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Remembering Max

The Phage Group honors its own

Jennifer Rohn 31 August 2006

Visionary: Tobias Delbrück (son of Max) explains his neuromorphically engineered retina

The mystery of heredity proved in the end to be governed merely by the making and breaking of hydrogen bonds

On September 4, 1906, the scientist Max Delbrück came into the world, and in 1980, he departed it. For many years in between, he spent his summers at Cold Spring Harbor Laboratory (CSHL) in New York overseeing a legendary scientific school that came to be known as ‘the Phage group’. During these summers, many founding tenants of the new field of molecular biology were hammered out, shaping the scientific landscape for years to come. This weekend, a centennial celebration took place to remember the man behind the legend.

I arrived Friday afternoon, rain just beginning to fall as the airport shuttle slid up beside Grace Auditorium, the sultry air heavy with cricket song. I knew Delbrück only as a name in the textbooks, but I was returning home to the place where I grew up as a scientist. From my first tremulous poster presentation in 1991 to my triumphant twelve minutes of fame at the podium in 1997 through to my last meeting as a practicing scientist in 2002, this small campus on Long Island was where I learned all the social tricks of the trade. Rapid friendships were cemented under the welcoming umbrella of graduate student and post-doctoral camaraderie; scientific secrets were disclosed and betrayed; furtive job offers were made between beers at the small bar in the basement of Blackford Hall; posters were spied upon, lectures were slept through, colleagues were schmoozed or snubbed; long walks were taken on the heavily wooded avenues or along the reedy salt flats of the harbor.

Jim Watson worshipped Max as "a perfect human being."

The evening I arrived, the 59th annual Bacterial Genetics symposium (still colloquially known as The Phage Meeting, its old title from Delbrück’s reign) was just winding down. This overlap led to an intriguing mix of people at evening cocktails, each camp clearly identifiable: young scientists with their careers ahead of them, many of them at their first Cold Spring Harbor meeting, and white-haired Delbrück contemporaries and disciples, returning to well-trodden ground – graduate students and numerous Nobel laureates blending together in the amiable informality of the profession.

Max Delbrück started our as an astronomer in Germany, then switched to quantum mechanics, interacting with luminaries such as Einstein, Pauli and Bohr. But he soon became interested in biology, wondering whether new principles of physics might be discovered amidst the stuff of life. Disappointingly, biology turned out to be governed by the usual laws – as Gunther Stent put it in the opening talk, the mystery of heredity proved in the end to be governed merely by "the making and breaking of hydrogen bonds". But along the way Delbrück, after emigrating to America to become a professor at Vanderbilt and later Caltech, contributed to the founding of molecular biology using bacteriophages (viruses that infect bacteria, also known as phages) as a model system.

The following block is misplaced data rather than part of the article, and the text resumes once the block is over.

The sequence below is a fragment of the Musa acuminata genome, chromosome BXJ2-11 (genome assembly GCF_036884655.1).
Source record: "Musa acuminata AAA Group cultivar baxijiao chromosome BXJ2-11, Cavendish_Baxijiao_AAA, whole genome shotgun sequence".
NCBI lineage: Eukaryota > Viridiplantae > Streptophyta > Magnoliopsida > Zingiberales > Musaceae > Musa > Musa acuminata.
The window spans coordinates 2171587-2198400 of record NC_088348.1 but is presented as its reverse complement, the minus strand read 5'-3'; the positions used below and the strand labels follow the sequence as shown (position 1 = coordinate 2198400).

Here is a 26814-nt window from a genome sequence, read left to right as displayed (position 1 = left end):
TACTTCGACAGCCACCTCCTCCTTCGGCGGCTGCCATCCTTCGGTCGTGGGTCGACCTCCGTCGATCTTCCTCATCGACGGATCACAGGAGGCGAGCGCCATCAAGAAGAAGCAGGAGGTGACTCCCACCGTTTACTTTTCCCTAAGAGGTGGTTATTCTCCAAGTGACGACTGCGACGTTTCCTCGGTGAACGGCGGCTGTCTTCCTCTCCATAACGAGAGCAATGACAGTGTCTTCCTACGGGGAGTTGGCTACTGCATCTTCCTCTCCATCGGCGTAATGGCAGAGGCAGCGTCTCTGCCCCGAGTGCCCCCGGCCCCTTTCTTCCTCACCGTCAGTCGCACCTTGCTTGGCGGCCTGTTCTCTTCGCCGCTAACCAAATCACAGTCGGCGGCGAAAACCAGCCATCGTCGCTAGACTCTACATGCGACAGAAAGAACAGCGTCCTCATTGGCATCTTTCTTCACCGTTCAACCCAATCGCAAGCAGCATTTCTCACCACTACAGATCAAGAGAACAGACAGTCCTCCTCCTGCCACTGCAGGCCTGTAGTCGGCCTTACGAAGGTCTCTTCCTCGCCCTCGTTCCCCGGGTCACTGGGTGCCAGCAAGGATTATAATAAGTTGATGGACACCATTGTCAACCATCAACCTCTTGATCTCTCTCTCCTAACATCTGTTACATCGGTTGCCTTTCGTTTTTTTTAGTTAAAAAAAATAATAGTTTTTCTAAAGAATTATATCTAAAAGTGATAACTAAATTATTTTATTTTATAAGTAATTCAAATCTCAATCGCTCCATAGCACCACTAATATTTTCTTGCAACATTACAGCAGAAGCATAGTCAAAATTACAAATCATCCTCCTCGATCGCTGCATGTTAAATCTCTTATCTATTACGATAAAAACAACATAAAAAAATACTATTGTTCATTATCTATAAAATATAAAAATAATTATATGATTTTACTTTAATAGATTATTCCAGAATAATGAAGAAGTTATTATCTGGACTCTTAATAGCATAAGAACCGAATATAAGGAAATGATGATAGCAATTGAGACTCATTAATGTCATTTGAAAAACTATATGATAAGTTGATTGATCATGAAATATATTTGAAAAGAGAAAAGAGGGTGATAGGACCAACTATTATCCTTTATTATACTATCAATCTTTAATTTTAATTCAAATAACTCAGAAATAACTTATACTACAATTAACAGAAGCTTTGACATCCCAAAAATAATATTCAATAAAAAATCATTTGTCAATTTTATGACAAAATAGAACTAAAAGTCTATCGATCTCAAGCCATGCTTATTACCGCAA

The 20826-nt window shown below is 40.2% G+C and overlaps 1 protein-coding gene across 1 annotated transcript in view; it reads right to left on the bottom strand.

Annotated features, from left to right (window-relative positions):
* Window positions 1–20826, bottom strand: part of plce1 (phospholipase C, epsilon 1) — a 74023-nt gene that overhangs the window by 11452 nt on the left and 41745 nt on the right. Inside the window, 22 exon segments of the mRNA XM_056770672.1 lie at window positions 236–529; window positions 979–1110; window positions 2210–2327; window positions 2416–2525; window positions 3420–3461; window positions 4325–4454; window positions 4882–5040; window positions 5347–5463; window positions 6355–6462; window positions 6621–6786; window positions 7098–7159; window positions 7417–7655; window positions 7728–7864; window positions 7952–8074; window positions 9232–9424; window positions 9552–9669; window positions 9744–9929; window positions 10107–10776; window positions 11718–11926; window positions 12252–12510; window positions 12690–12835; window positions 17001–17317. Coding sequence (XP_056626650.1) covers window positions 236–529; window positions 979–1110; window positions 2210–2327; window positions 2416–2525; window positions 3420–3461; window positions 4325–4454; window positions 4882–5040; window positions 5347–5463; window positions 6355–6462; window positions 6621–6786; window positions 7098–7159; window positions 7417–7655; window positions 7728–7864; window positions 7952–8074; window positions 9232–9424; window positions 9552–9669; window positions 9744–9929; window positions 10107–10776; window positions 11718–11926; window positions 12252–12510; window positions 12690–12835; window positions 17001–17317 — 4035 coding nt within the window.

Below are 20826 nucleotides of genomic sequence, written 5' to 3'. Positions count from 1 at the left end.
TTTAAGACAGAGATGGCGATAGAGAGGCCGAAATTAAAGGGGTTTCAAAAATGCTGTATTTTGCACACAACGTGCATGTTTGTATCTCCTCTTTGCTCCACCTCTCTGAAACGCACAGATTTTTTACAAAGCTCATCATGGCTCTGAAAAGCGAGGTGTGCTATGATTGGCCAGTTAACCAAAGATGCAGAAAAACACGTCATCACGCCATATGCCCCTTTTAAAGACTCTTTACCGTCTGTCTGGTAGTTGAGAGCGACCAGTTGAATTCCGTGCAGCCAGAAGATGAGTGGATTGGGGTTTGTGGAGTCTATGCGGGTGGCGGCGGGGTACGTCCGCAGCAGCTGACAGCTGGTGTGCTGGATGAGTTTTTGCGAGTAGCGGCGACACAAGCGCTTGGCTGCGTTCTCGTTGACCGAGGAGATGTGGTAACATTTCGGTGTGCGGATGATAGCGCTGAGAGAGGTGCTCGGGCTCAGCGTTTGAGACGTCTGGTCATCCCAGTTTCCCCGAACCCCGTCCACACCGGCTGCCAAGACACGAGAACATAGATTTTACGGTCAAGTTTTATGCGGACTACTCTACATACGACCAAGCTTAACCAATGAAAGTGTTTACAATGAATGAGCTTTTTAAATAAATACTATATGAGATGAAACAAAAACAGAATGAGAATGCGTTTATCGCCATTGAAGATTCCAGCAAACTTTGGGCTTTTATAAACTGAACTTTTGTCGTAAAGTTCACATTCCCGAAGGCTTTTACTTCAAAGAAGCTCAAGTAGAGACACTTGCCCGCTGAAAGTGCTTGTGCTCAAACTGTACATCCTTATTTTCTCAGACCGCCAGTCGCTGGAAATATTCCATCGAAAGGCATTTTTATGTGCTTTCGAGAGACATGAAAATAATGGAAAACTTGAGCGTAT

The centennial conference was divided into two days, the first devoted to the past and the second, to the future. On day one, friends, colleagues and relatives of Delbrück stood at the podium and told anecdotes about the man, dribs and drabs of events and words that gradually coalesced into a complex picture: Max the scientist, Max the facilitator; Max the terrorizer; Max the practical joker; Max the family man (into which any affiliated scientist might be subsumed for a time). The Oprah-esque mistress of ceremonies, CSHL archivist Mila Pollack, would periodically poll the audience to supplement these stories ("Hands up if Max ever locked you into a room to force you to finish your paper!") and there was no shortage of people eager to share their memories.

On the second day, five eminent scientists spoke about the state of the art of areas of science in which Delbrück was fundamentally or indirectly interested: the genetics of phycomyces (a sprouting fungus that can teach us about directed movement towards light and other stimuli); bacterial chemotaxis (how bacteria swim towards food and away from nasty compounds); neuromorphic engineering (using principles of the human brain to make better computer chips); synaptic plasticity (the ability of neurons to learn and change their behavior based on input) and systems biology (the global approach to understanding how all the parts of an organism work together). Each talk was preceded by an explanation of how Delbrück’s thinking, interest or facilitation was related to the topic. After the banquet, the eminent cosmologist and author Laurence Krauss honored Delbrück by speaking on a topic he thought Max might have been vitally interested in: how intelligence and information may (or may not) survive in an expanding and cooling universe.

Jim Watson, chancellor of CSHL and one of the co-discoverers of DNA, confessed that Max had been like a hero and a father to him, but he always felt as if he had been a bad son. After all, Delbrück had been against Watson’s going to Cambridge to work with Francis Crick in the first place, deeming it too "uninteresting" a project, but Watson had deserted phages anyway (with spectacular results). Delbrück, Watson said, detested nothing more than people doing research on something he deemed uninteresting.

"It’s better to do nothing than to do something that doesn’t matter," Watson paraphrased. "Max thought, you’re better off having fun, or daydreaming and looking stupid."